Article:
Responsible Gambling Week Highlights Education Awareness

first_imgNova Scotians will have an opportunity to learn more about responsible gambling through programs and events scheduled for Responsible Gambling Awareness Week, Sept. 28 to Oct. 4. “Educating and raising awareness about responsible gambling is an important part of our mandate,” said Bob MacKinnon, president and CEO of the Nova Scotia Provincial Lotteries and Casino Corporation. “The 13th annual Responsible Gambling Awareness Week is a good example of how we interact with Nova Scotians to help ensure a responsible gambling environment in our province.” Like 2013, this year’s campaign concept draws from a common human insight — putting your foot in your mouth. Everyone has experienced that moment where they wished they had stopped talking but didn’t, and said the wrong thing. The campaign uses these moments as a way to illustrate how to draw a line by knowing when to stop. The goal is to start the conversation by making the topic of responsible gambling more approachable and positive. Responsible gambling ambassadors will visit five communities to speak with Nova Scotians to deliver responsible gambling information, and give them an opportunity to complete an online responsible gambling quiz for a chance to win a prize. This year’s community visits are in Halifax, Sydney, Amherst, Yarmouth and Dartmouth. The Responsible Gambling Resource Centres at both Casino Nova Scotia locations will also host open houses Saturday, Oct. 4, from 2 p.m. to 10 p.m. They will encourage players to learn about responsible gambling by speaking with centre staff and using interactive responsible gambling tools. Nova Scotia Provincial Lotteries and Casino Corporation is the Crown corporation that manages the gaming industry in Nova Scotia. For more information on Responsible Gambling Awareness Week or for responsible gambling tips, visit yourbestbet.ca .last_img read more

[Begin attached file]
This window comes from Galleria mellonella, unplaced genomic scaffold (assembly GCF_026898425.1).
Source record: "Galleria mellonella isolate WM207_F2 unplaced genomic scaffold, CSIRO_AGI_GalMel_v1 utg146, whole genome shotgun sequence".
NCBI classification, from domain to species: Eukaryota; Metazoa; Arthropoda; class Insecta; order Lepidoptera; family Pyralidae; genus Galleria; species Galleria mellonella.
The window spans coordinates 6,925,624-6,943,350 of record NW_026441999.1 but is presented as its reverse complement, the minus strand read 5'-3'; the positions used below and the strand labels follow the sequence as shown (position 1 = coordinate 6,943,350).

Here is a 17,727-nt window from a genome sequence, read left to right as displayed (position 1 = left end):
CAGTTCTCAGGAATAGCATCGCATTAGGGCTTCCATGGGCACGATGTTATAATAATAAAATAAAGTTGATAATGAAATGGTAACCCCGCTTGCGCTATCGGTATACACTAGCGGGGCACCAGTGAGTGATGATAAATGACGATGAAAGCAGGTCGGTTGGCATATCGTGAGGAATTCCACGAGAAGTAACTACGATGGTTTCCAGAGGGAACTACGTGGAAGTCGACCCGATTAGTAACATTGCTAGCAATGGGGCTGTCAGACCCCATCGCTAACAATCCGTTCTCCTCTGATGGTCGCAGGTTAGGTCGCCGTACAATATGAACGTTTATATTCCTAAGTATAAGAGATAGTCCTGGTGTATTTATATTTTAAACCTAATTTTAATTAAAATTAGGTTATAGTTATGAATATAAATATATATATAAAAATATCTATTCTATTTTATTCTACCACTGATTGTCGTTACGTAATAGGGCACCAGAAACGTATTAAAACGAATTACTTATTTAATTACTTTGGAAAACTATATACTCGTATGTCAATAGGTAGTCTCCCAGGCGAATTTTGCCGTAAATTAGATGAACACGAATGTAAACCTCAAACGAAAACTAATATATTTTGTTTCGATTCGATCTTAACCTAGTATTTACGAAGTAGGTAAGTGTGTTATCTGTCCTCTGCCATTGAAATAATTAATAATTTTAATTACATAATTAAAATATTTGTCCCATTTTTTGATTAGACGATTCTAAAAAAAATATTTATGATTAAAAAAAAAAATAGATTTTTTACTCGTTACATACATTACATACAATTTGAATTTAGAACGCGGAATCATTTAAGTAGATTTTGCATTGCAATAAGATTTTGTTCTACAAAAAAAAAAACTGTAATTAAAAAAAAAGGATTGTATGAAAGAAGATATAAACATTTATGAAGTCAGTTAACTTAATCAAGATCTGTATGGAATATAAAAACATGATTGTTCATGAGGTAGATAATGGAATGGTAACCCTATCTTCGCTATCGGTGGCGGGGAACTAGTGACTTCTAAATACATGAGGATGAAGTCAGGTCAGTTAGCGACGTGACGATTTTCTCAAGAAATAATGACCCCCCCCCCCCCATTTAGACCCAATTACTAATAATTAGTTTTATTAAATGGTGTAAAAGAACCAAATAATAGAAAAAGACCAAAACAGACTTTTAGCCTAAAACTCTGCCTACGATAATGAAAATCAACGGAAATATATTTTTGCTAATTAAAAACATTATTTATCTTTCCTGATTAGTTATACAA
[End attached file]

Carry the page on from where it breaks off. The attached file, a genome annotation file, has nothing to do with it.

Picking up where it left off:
Canadian home prices drop for sixth month straight

TORONTO — The Teranet-National Bank house price index had its sixth consecutive month-to-month decline in February, providing more evidence of the cooling trend that has beset home sales since last summer.The index fell 0.2% from January and increased only 2.7% on a year-to-year basis from February 2012.That matched January’s year-to-year increase, the smallest since November 2009.Teranet compiles the index based on a selection of homes sold in major markets across Canada.The national composite index stood at 152.72 in February.Many economists and industry groups have noted that Canadian housing prices have softened since the latest mortgage reforms brought in by Finance Minister Jim Flaherty last July.The Canadian Press